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[merge tracking] Handling cyclic merging

From: Daniel Rall <dlr_at_collab.net>
Date: 2007-12-04 02:13:19 CET

On Sun, 02 Dec 2007, Folker Schamel wrote:

> Hi Daniel!
> Do I understand you correctly:
> You have a post-1.5 solution in mind solving all merge tracking
> problems discussed lately?

Hi Folker, thanks for the questions.

We do have a concrete idea of how to implement handling for type (b) reflected
revisions (as outlined by me in this thread). Kamesh Jayachandran is currently
working on correcting Subversion 1.5's implementation on the issue-2897 branch;
my initial implementation of this was too naive to handle reflected revisions
in light of potential cherry-picking.

Given Subversion's architecture, handling type (a) reflected revisions for
cyclic merges seem to be even trickier. We basically have to identify
reflected revisions which themselves contain mergeinfo, compare their content
payload against that of the revisions they merged, and create an additional
changeset/revision that represents those differences at commit time (meaning
that commit of a merge is effectively producing N new revisions, rather than
the 1 new revision we produce today). No one's actually tried to do this yet,
and I expect the implementation to get pretty hairy when we actually start
trying to execute on this theory.

> >On Sat, 01 Dec 2007, Blair Zajac wrote:
> >
> >>Ben Collins-Sussman wrote:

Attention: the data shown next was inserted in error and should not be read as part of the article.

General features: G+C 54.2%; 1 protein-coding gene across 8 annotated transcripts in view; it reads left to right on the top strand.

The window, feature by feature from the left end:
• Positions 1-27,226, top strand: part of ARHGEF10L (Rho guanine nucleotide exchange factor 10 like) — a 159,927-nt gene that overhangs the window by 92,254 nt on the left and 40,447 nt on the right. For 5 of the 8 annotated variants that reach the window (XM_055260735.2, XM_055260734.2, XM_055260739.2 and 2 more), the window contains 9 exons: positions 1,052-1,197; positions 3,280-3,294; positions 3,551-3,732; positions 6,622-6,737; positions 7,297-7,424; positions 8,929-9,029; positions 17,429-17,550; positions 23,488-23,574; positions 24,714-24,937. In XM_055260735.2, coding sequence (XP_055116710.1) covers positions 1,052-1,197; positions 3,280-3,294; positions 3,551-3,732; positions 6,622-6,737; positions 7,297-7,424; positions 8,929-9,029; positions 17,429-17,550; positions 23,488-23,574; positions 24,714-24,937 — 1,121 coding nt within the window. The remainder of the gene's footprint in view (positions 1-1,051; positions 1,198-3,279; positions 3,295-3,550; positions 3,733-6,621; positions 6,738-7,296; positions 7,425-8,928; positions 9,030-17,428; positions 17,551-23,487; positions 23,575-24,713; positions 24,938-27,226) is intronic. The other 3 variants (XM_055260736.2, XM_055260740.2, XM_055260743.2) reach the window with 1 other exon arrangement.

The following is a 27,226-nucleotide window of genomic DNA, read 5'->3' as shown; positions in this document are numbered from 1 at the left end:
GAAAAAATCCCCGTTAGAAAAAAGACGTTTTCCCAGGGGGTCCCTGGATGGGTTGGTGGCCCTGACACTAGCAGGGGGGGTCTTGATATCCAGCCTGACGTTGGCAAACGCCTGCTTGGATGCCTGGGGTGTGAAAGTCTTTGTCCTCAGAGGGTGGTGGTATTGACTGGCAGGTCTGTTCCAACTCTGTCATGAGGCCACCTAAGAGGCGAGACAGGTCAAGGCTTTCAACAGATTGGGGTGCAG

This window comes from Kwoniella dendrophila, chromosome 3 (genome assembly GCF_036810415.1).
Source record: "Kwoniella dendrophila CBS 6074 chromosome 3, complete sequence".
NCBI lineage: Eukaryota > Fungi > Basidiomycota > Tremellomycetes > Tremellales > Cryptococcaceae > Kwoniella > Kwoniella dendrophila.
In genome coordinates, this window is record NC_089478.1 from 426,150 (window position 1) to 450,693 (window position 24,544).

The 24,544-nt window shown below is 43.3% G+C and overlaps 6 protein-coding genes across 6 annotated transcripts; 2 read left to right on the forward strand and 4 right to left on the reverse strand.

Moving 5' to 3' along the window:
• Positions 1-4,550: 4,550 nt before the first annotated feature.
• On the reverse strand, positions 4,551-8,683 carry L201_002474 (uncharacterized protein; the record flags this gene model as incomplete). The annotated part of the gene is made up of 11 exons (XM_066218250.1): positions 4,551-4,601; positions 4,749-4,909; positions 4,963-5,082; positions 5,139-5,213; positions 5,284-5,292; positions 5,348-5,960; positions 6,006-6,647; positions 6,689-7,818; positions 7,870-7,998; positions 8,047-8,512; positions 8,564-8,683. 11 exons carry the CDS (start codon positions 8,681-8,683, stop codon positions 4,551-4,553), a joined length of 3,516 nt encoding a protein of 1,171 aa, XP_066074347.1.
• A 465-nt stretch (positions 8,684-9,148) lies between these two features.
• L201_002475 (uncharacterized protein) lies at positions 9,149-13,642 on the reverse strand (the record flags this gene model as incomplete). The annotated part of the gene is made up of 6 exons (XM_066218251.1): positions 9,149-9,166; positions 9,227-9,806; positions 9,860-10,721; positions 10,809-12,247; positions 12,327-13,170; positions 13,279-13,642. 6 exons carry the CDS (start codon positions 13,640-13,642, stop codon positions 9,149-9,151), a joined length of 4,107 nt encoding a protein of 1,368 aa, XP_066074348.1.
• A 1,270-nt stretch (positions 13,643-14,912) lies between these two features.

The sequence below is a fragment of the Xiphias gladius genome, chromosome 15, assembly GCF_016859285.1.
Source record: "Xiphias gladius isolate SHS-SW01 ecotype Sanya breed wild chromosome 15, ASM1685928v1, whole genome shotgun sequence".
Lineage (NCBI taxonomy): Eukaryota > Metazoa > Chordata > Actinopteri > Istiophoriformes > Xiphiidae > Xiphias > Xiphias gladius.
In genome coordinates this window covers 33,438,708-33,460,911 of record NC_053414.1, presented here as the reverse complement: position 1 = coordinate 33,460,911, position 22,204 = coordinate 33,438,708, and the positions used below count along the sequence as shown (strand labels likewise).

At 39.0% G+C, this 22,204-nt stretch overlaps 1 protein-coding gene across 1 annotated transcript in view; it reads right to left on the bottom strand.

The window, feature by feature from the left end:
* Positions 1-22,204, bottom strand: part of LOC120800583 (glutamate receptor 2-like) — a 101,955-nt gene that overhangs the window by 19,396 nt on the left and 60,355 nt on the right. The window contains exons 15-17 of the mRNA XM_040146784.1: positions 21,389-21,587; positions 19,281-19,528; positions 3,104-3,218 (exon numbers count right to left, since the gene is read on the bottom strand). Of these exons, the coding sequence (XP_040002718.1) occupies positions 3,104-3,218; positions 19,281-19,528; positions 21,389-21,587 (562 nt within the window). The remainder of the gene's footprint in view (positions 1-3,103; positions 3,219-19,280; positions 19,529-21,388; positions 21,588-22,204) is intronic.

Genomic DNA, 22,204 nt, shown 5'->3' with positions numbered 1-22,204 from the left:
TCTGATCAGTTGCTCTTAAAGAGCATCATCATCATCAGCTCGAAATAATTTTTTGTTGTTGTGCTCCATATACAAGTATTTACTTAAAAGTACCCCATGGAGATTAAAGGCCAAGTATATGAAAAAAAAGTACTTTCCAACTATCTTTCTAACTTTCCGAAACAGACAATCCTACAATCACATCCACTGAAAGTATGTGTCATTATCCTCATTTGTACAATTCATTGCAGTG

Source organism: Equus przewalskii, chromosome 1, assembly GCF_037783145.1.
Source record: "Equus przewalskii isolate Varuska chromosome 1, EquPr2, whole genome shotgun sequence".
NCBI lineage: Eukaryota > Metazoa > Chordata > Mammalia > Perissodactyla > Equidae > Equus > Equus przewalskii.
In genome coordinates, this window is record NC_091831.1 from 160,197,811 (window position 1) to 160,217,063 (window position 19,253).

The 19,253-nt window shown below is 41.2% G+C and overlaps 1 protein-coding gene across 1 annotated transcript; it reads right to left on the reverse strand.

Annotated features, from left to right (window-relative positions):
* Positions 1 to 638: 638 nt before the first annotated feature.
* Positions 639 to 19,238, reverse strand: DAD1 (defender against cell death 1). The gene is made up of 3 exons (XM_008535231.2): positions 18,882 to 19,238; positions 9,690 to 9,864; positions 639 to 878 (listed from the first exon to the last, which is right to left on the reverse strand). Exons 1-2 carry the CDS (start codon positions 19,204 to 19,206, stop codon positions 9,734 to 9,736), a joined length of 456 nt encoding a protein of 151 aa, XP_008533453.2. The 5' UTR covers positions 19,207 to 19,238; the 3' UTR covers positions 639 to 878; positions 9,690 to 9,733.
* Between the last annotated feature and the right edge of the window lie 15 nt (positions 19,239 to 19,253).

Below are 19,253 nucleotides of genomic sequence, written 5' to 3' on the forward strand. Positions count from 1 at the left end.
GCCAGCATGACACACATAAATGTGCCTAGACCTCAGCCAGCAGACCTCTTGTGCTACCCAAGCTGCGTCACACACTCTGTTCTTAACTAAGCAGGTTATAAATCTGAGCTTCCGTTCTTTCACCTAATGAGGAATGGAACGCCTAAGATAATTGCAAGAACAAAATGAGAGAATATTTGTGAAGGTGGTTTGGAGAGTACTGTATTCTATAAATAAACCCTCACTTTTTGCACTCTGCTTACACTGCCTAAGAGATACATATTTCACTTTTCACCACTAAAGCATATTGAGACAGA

> >>>On Nov 30, 2007 4:23 PM, Blair Zajac <blair@orcaware.com> wrote:
> >>>
> >>>>It just works. I mean, you still can get conflicts when you merge back
> >>>>and you
> >>>>resolve those just as you normally would.
> >>>>
> >>>>Thinking about it, I guess you might have to redo conflict resolution
> >>>>again when
> >>>>you merge changes back to trunk.
> >>>Yeah, I wouldn't categorize that as 'just works'. Why should a user
> >>>have to resolve the same conflicts twice? That's an indication that
> >>>there are some changes *not* being tracked that should be.
> >
> >What svnmerge.py does is calculate "merged", "blocked", "phantom", and
> >"reflected" revisions, and subtract those from the list of revisions
> >requested
> >for merge (see the contrib/client-side/svnmerge/svnmerge.py:action_merge()
> >function). Issue #2897 is about proper handling of "reflected" revisions;
> >that is, revisions from the merge source which carry mergeinfo from the
> >merge
> >target as their payload.
> >
> >There are two potential flavors of reflected revisions:
> >
> >a) "Merging revisions", which themselves also carry mergeinfo.
> >b) "Merged revisions", which carry no mergeinfo (a leaf node in a merge
> >DAG).
> You define that "reflected revisions" are revisions "which carry mergeinfo",
> but according your definition of b) that kind of "reflected revisions",
> have no mergeinfo, which seems to be a contradiction.
I certainly wasn't clear with the terminology.
"Reflected revisions" may or may not carry mergeinfo.
"ReflectING revisions", are effectively pointers to "reflected revisions",